British law regarding the molecule psilocybin is consistent with the UN Psychotropic substances act, however, up until 2005 the possession and even sale of Psilocybe mushrooms were fully legal. The Misuse of Drugs Act(6) amendment of 2005 rectified this discrepancy and made the possession, sale, and cultivation of Psilocybe’s illegal. The UK now has more restrictive laws in this area than most other countries (perhaps a rebound effect) with the sale of mushroom spores and inoculated grow kits being illegal as well.
Psilocybin (the compound) and Psilocybe mushrooms are both illegal in the Netherlands, however many ‘smart shops’ in the specializing in ethnobotanical products profit from one of the most widely known loopholes in the Dutch Drug Misuse Act(7). Fungi consist of two main portions, mycelium, and fruiting bodies. The Drug Misuse Act lists Psilocybe mushrooms is illegal, however, it does not include the mycelium of the fungi which also contains psilocybin. Mycelial clumps or “Magic Truffles, along with spores and inoculated grow kits are sold throughout the Netherlands.
Austria decriminalized the possession of psilocybin mushrooms in January 2016. Offenders caught in possession of personal use amounts will have to undergo a free therapy instead of a trial. Cultivation is technically legal as long as the mushrooms are not intended for use as a drug. Grow kits and spores can legally be purchased, however, the sale and possession of large amounts of dried mushroom is still illegal.
Both psilocybin and Psilocybe mushrooms are illegal in Mexico, however, authorities often turn a blind eye to personal use, citing article 32(3) of the UN Psychotropic substances act which states exemption can be made for religious or sacramental use.
Psilocybin (the molecule) is illegal in Brazil, however, Psilocybe mushrooms are legal to possess, cultivate, and distribute in all forms.
The British Virgin Islands
Psilocybin (the molecule) is illegal in the BVI, but naturally growing Psilocybe mushrooms are legal to pick and possess. The sale of Psilocybe mushrooms is prohibited laws are loosely enforced and they are openly sold throughout the country.
Psilocybin (the molecule) and Psilocybe Mushrooms are fully legal to cultivate, possess, and sell in the Bahamas
Psilocybin (the molecule) and Psilocybe Mushrooms are illegal in Cambodia however laws are loosely enforced, especially in tourist areas.
The Czech Republic
Psilocybin (the molecule) is illegal in The Czech Republic however Psilocybe mushrooms are decriminalized and cultivation is allowed for personal use. Possession of large quantities and the sale of dried mushrooms is still illegal but loosely enforced.
Psilocybin (the molecule) and dried Psilocybe Mushrooms are illegal in Iceland picking and possession of fresh mushrooms is allowed.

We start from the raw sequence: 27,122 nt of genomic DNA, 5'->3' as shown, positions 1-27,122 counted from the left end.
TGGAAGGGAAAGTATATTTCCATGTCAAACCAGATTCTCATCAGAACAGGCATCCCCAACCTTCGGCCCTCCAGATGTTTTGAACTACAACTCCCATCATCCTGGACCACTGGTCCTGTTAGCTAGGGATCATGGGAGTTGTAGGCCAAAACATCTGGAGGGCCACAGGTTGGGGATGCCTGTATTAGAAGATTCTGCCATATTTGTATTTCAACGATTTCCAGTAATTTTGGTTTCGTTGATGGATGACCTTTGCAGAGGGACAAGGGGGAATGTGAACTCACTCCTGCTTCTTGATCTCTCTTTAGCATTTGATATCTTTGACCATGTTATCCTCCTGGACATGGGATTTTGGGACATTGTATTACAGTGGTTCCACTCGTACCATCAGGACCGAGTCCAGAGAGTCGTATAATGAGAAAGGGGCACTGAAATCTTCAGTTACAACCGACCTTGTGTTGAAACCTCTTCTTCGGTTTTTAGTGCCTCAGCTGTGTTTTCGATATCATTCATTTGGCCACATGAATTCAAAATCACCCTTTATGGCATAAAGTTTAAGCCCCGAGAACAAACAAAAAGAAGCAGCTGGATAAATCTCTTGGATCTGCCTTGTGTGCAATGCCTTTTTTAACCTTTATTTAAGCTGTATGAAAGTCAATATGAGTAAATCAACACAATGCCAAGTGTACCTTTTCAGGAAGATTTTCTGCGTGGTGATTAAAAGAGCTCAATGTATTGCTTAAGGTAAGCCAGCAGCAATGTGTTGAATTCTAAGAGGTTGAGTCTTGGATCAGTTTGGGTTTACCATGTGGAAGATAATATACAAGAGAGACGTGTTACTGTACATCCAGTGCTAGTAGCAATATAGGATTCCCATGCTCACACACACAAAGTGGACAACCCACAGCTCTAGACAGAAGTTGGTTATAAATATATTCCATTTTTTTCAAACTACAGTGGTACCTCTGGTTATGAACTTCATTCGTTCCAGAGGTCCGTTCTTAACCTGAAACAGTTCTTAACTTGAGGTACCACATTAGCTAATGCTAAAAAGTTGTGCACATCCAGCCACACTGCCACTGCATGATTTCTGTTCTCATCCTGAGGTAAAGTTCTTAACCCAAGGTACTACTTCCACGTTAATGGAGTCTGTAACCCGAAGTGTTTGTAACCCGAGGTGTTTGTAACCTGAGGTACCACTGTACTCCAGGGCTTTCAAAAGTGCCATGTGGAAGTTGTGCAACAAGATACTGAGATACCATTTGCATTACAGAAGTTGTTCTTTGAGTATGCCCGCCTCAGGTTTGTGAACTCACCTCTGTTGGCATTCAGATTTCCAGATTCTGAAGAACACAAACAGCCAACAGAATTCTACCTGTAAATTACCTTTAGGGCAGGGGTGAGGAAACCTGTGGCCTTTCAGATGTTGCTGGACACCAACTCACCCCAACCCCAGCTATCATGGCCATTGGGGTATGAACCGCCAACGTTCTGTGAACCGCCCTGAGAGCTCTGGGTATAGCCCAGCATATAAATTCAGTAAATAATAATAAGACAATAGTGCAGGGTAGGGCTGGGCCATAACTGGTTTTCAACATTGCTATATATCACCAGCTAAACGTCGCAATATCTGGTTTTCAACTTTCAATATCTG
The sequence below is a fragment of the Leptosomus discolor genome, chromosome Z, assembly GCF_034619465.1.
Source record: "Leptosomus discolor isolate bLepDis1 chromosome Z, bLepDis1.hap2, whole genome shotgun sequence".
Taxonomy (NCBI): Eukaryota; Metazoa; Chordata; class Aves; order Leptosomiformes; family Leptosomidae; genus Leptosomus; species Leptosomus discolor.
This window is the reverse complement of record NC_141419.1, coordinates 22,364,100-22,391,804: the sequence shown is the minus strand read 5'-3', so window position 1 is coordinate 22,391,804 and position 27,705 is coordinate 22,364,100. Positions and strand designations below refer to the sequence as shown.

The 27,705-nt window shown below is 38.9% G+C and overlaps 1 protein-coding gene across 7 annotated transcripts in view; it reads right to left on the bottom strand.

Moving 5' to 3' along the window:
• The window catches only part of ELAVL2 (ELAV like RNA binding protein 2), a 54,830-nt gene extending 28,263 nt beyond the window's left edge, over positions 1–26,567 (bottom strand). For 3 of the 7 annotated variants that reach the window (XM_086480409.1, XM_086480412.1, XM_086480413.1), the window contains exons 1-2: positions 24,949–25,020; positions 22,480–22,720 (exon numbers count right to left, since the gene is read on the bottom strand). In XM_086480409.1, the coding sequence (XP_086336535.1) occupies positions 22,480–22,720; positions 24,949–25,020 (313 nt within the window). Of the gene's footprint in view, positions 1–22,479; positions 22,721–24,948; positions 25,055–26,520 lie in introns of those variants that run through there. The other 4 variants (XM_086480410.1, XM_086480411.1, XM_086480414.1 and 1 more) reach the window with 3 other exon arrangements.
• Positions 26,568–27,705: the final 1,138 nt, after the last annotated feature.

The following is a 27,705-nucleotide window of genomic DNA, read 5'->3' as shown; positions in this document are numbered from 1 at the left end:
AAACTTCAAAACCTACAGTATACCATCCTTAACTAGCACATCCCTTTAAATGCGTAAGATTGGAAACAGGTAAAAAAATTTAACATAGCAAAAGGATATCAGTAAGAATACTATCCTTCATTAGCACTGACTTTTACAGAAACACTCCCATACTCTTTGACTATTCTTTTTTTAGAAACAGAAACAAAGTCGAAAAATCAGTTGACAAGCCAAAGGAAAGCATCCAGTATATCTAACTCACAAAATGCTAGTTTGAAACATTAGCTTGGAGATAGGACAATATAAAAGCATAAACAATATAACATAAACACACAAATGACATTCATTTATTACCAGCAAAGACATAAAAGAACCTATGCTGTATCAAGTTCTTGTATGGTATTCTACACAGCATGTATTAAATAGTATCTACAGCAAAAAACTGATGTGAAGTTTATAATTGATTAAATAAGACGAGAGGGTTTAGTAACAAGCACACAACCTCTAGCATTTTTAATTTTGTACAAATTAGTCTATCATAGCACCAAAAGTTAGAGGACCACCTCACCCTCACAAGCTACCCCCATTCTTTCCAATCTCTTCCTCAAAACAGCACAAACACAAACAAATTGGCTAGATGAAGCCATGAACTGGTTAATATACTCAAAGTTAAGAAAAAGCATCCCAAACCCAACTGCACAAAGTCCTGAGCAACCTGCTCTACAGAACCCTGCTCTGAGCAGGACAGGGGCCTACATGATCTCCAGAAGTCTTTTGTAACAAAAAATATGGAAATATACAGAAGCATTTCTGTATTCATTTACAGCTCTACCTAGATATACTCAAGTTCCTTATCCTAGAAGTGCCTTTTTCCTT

Psilocybin (the molecule) and Psilocybe Mushrooms are technically illegal in India however laws are loosely enforced due to many police departments being unaware of the prohibition.
Psilocybin (the molecule) and Psilocybe Mushrooms are illegal in Israel for purposes of personal use, but the purchase of spores and inoculated grow kits for research or microscopy purposes are allowed.
Psilocybin (the molecule) is Illegal in Italy however Psilocybe mushrooms are decriminalized. Grow kits and spores are legal to buy, sell and possess.
Psilocybin (the molecule) and Psilocybe Mushrooms are illegal in Laos however laws are loosely enforced, especially in tourist areas.
The Drug policy of Portugal (8) has decriminalized possession of all drugs.
Psilocybin (the molecule) and Psilocybe Mushrooms are legal in Samoa however there are government plans to make both illegal
Psilocybin (the molecule) is illegal in Spain however the consumption of Psilocybe mushrooms is decriminalized. The cultivation and sale of mushrooms is still illegal. The legality of spores and grow kits are ambiguous and prosecution is dependent on intent.
Psilocybin (the molecule) and Psilocybe Mushrooms are illegal in Thailand however laws are loosely enforced, especially in tourist areas.
Any country not listed in this article has no ambiguity on the illegality of psilocybin or Psilocybe mushrooms in any form (including spores), but hopefully in light of shifting public sentiment worldwide and promising research this will soon change. Over the last 20 years (since the first post-drug war psilocybin study was approved at Johns Hopkins University) the stigma and misinformation around psychedelics have been steadily decreasing. We believe that within the next 20 years psilocybin will become both legal and commonplace as a treatment for psychological conditions, and as a tool for personal growth.
Until this legal availability comes about you can acquire psilocybin, and psilocybin products (like teas and micro-doses) from our Shop.